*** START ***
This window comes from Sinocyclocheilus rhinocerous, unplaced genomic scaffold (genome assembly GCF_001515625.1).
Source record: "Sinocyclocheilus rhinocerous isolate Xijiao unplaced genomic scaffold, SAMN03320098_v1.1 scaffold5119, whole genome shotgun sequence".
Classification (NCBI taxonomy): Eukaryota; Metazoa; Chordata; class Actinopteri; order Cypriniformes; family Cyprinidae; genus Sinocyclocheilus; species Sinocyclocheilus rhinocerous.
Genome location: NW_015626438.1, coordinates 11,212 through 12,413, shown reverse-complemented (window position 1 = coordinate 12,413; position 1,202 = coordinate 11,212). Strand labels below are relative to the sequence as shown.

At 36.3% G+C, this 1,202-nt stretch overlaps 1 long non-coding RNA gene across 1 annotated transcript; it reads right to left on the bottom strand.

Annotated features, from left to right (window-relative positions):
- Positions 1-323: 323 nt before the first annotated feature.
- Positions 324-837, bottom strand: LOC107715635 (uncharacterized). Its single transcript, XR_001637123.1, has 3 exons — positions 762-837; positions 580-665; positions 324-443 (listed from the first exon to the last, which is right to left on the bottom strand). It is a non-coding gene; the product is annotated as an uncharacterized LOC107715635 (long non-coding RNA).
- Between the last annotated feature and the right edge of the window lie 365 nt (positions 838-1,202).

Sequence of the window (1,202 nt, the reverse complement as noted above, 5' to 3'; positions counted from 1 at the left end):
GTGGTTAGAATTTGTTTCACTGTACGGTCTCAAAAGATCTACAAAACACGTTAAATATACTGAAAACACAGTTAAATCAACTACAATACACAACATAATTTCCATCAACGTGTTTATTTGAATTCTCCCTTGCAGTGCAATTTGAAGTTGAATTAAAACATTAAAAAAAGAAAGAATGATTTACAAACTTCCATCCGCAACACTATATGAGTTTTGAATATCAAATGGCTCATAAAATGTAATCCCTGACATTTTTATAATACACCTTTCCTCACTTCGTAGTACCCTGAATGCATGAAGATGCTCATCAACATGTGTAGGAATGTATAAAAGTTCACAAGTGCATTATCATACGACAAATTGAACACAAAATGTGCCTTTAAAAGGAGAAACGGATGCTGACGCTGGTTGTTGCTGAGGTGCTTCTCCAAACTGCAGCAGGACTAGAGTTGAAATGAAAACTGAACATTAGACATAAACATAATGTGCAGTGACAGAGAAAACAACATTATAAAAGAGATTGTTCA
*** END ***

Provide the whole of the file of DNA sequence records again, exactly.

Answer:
This window comes from Sinocyclocheilus rhinocerous, unplaced genomic scaffold (genome assembly GCF_001515625.1).
Source record: "Sinocyclocheilus rhinocerous isolate Xijiao unplaced genomic scaffold, SAMN03320098_v1.1 scaffold5119, whole genome shotgun sequence".
Classification (NCBI taxonomy): Eukaryota; Metazoa; Chordata; class Actinopteri; order Cypriniformes; family Cyprinidae; genus Sinocyclocheilus; species Sinocyclocheilus rhinocerous.
Genome location: NW_015626438.1, coordinates 11,212 through 12,413, shown reverse-complemented (window position 1 = coordinate 12,413; position 1,202 = coordinate 11,212). Strand labels below are relative to the sequence as shown.

At 36.3% G+C, this 1,202-nt stretch overlaps 1 long non-coding RNA gene across 1 annotated transcript; it reads right to left on the bottom strand.

Annotated features, from left to right (window-relative positions):
- Positions 1-323: 323 nt before the first annotated feature.
- Positions 324-837, bottom strand: LOC107715635 (uncharacterized). Its single transcript, XR_001637123.1, has 3 exons — positions 762-837; positions 580-665; positions 324-443 (listed from the first exon to the last, which is right to left on the bottom strand). It is a non-coding gene; the product is annotated as an uncharacterized LOC107715635 (long non-coding RNA).
- Between the last annotated feature and the right edge of the window lie 365 nt (positions 838-1,202).

Sequence of the window (1,202 nt, the reverse complement as noted above, 5' to 3'; positions counted from 1 at the left end):
GTGGTTAGAATTTGTTTCACTGTACGGTCTCAAAAGATCTACAAAACACGTTAAATATACTGAAAACACAGTTAAATCAACTACAATACACAACATAATTTCCATCAACGTGTTTATTTGAATTCTCCCTTGCAGTGCAATTTGAAGTTGAATTAAAACATTAAAAAAAGAAAGAATGATTTACAAACTTCCATCCGCAACACTATATGAGTTTTGAATATCAAATGGCTCATAAAATGTAATCCCTGACATTTTTATAATACACCTTTCCTCACTTCGTAGTACCCTGAATGCATGAAGATGCTCATCAACATGTGTAGGAATGTATAAAAGTTCACAAGTGCATTATCATACGACAAATTGAACACAAAATGTGCCTTTAAAAGGAGAAACGGATGCTGACGCTGGTTGTTGCTGAGGTGCTTCTCCAAACTGCAGCAGGACTAGAGTTGAAATGAAAACTGAACATTAGACATAAACATAATGTGCAGTGACAGAGAAAACAACATTATAAAAGAGATTGTTCA